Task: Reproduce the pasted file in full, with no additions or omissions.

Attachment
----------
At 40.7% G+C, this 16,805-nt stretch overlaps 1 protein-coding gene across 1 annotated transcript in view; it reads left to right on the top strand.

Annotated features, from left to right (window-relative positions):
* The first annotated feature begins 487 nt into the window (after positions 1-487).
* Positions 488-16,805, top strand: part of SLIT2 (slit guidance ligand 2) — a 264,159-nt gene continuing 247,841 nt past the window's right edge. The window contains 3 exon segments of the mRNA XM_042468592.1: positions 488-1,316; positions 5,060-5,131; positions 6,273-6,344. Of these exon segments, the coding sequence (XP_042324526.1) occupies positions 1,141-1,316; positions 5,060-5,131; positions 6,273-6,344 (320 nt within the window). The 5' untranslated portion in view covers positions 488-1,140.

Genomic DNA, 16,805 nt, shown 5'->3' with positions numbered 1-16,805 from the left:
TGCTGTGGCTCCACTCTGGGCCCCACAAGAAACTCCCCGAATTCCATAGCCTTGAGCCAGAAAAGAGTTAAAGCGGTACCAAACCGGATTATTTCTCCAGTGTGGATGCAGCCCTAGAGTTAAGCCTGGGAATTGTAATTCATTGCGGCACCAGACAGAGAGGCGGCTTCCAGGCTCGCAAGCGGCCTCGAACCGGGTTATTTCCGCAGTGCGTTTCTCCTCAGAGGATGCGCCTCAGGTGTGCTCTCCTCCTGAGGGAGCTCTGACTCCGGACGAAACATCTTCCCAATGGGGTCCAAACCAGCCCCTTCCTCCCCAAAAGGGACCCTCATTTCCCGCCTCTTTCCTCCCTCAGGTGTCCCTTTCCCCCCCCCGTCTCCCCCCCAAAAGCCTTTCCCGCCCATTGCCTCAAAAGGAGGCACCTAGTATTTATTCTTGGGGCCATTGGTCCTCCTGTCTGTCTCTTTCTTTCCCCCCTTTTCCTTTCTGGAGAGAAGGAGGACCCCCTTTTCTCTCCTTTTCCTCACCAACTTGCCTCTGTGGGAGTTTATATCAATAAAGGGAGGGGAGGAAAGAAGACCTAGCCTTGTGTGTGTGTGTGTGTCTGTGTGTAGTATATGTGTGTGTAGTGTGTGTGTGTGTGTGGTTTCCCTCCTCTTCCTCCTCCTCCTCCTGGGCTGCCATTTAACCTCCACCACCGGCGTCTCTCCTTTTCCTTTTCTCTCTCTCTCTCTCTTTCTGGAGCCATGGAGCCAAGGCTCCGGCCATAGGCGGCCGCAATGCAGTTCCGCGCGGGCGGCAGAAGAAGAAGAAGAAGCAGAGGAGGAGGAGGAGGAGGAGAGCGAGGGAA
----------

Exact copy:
At 40.7% G+C, this 16,805-nt stretch overlaps 1 protein-coding gene across 1 annotated transcript in view; it reads left to right on the top strand.

Annotated features, from left to right (window-relative positions):
* The first annotated feature begins 487 nt into the window (after positions 1-487).
* Positions 488-16,805, top strand: part of SLIT2 (slit guidance ligand 2) — a 264,159-nt gene continuing 247,841 nt past the window's right edge. The window contains 3 exon segments of the mRNA XM_042468592.1: positions 488-1,316; positions 5,060-5,131; positions 6,273-6,344. Of these exon segments, the coding sequence (XP_042324526.1) occupies positions 1,141-1,316; positions 5,060-5,131; positions 6,273-6,344 (320 nt within the window). The 5' untranslated portion in view covers positions 488-1,140.

Genomic DNA, 16,805 nt, shown 5'->3' with positions numbered 1-16,805 from the left:
TGCTGTGGCTCCACTCTGGGCCCCACAAGAAACTCCCCGAATTCCATAGCCTTGAGCCAGAAAAGAGTTAAAGCGGTACCAAACCGGATTATTTCTCCAGTGTGGATGCAGCCCTAGAGTTAAGCCTGGGAATTGTAATTCATTGCGGCACCAGACAGAGAGGCGGCTTCCAGGCTCGCAAGCGGCCTCGAACCGGGTTATTTCCGCAGTGCGTTTCTCCTCAGAGGATGCGCCTCAGGTGTGCTCTCCTCCTGAGGGAGCTCTGACTCCGGACGAAACATCTTCCCAATGGGGTCCAAACCAGCCCCTTCCTCCCCAAAAGGGACCCTCATTTCCCGCCTCTTTCCTCCCTCAGGTGTCCCTTTCCCCCCCCCGTCTCCCCCCCAAAAGCCTTTCCCGCCCATTGCCTCAAAAGGAGGCACCTAGTATTTATTCTTGGGGCCATTGGTCCTCCTGTCTGTCTCTTTCTTTCCCCCCTTTTCCTTTCTGGAGAGAAGGAGGACCCCCTTTTCTCTCCTTTTCCTCACCAACTTGCCTCTGTGGGAGTTTATATCAATAAAGGGAGGGGAGGAAAGAAGACCTAGCCTTGTGTGTGTGTGTGTGTCTGTGTGTAGTATATGTGTGTGTAGTGTGTGTGTGTGTGTGGTTTCCCTCCTCTTCCTCCTCCTCCTCCTGGGCTGCCATTTAACCTCCACCACCGGCGTCTCTCCTTTTCCTTTTCTCTCTCTCTCTCTCTTTCTGGAGCCATGGAGCCAAGGCTCCGGCCATAGGCGGCCGCAATGCAGTTCCGCGCGGGCGGCAGAAGAAGAAGAAGAAGCAGAGGAGGAGGAGGAGGAGGAGAGCGAGGGAA